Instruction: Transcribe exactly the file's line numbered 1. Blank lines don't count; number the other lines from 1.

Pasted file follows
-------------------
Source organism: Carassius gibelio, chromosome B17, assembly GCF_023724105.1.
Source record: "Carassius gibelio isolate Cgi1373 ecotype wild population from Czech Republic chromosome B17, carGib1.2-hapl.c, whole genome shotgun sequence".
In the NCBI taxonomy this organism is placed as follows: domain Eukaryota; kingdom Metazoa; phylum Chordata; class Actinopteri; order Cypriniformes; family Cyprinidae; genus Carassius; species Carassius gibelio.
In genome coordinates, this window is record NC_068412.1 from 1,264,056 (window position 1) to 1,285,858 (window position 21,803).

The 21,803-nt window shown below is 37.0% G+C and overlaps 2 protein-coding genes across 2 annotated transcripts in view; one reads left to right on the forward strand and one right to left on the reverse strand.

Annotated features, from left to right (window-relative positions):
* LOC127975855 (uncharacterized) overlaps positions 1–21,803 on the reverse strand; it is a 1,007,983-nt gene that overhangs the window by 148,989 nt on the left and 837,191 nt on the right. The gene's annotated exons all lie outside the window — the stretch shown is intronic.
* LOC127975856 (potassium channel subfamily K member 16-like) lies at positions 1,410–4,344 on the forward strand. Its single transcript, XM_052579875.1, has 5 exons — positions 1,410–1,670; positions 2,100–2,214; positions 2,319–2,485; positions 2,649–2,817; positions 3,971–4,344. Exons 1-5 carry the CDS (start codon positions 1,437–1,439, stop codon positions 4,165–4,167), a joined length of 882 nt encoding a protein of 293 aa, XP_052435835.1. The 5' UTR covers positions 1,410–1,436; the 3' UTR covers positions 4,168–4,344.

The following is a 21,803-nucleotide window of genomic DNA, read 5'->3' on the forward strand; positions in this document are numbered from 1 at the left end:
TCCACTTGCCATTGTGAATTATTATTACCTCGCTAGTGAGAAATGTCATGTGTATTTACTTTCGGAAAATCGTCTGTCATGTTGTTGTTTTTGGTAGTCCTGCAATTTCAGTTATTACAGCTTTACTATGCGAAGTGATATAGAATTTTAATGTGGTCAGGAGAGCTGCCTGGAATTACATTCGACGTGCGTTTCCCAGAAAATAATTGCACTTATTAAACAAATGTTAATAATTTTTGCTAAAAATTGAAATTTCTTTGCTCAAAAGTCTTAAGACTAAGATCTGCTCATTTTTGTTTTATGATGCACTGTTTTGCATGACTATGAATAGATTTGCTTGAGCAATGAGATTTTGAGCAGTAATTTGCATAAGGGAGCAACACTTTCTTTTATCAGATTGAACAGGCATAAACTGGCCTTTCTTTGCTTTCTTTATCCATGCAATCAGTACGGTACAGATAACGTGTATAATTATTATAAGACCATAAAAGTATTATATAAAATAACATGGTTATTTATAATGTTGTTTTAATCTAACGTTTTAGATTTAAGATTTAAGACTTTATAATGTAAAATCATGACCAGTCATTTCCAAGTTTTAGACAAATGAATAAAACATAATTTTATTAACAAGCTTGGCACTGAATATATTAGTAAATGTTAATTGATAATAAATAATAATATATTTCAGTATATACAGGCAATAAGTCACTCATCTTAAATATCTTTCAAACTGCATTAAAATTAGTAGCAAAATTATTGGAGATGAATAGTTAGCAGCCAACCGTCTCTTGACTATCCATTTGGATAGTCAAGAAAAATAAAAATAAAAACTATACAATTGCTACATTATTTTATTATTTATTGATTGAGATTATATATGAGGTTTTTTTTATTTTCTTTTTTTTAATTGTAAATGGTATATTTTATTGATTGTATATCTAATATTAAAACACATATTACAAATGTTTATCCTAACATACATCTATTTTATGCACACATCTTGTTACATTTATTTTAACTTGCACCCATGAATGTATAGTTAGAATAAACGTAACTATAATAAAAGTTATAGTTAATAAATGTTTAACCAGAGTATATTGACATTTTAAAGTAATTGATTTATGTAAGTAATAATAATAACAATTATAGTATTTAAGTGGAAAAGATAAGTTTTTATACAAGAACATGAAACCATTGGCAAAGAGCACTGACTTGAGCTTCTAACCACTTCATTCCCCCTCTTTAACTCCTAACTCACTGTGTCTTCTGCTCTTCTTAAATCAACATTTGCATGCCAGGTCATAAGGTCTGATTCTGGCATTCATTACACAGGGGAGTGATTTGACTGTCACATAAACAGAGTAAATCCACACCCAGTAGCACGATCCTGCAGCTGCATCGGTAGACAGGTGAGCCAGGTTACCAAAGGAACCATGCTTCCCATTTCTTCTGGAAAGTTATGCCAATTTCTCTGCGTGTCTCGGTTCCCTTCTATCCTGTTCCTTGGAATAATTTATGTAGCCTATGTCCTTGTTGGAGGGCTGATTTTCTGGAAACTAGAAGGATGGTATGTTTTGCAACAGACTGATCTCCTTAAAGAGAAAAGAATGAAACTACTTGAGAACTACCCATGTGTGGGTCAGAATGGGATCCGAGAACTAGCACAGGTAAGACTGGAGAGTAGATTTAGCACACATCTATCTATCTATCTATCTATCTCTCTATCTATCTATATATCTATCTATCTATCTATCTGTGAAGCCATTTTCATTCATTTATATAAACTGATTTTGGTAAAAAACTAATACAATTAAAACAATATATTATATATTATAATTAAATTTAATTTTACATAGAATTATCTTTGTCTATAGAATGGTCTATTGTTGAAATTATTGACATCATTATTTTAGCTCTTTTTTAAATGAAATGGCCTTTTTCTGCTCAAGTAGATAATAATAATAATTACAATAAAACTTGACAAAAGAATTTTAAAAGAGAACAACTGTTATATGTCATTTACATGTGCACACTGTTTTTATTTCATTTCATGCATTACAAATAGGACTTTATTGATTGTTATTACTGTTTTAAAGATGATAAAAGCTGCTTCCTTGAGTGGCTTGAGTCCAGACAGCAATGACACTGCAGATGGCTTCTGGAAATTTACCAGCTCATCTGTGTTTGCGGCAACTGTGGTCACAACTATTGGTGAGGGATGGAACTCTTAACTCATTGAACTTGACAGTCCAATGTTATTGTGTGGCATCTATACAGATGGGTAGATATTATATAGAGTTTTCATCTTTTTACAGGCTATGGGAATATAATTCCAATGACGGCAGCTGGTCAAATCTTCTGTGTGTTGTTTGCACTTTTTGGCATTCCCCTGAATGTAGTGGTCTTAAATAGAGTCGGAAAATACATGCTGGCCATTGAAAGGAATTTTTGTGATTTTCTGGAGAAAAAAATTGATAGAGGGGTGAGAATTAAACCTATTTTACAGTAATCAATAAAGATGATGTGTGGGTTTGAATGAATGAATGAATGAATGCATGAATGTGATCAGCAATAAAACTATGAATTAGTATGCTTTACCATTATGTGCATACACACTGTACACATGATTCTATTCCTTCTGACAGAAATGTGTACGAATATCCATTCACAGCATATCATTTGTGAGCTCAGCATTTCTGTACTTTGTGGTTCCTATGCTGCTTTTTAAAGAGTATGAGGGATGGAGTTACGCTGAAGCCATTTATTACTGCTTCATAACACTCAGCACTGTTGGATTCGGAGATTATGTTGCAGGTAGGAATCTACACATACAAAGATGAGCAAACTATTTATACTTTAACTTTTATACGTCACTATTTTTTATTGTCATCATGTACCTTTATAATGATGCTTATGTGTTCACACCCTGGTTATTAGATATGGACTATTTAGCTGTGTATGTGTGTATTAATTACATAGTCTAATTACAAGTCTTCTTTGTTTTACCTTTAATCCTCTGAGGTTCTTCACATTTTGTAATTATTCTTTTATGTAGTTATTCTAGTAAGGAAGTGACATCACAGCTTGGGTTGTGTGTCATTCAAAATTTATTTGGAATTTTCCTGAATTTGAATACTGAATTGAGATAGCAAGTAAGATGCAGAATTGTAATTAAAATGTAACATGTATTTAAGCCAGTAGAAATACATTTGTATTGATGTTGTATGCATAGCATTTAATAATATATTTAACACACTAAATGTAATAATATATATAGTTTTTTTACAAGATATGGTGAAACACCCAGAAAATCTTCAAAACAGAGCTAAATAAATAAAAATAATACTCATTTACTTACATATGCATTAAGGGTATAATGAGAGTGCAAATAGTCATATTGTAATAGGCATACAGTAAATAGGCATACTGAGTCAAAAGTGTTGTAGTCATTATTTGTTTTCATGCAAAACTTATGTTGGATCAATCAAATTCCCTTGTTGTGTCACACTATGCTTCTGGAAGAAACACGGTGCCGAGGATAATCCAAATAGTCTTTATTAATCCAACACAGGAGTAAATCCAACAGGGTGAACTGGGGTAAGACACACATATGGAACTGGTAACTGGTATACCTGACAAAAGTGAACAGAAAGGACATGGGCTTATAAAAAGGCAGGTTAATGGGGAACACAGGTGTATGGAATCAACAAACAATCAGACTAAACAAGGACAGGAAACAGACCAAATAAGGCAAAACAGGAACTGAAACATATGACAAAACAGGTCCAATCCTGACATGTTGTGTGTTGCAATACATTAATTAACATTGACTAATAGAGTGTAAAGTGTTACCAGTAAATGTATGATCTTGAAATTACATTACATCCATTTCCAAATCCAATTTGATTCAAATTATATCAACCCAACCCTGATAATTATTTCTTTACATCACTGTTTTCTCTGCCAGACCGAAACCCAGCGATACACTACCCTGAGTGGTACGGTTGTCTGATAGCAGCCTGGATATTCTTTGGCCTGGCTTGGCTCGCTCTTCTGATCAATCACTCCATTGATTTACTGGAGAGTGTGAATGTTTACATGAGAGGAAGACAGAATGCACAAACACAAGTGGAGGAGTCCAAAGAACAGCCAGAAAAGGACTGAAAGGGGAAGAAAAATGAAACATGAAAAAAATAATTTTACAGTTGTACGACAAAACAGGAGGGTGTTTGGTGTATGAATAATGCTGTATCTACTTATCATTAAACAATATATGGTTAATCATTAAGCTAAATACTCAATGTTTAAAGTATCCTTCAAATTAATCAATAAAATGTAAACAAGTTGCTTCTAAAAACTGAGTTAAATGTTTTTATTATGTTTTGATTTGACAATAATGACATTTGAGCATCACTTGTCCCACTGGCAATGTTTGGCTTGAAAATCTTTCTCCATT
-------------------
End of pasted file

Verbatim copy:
Source organism: Carassius gibelio, chromosome B17, assembly GCF_023724105.1.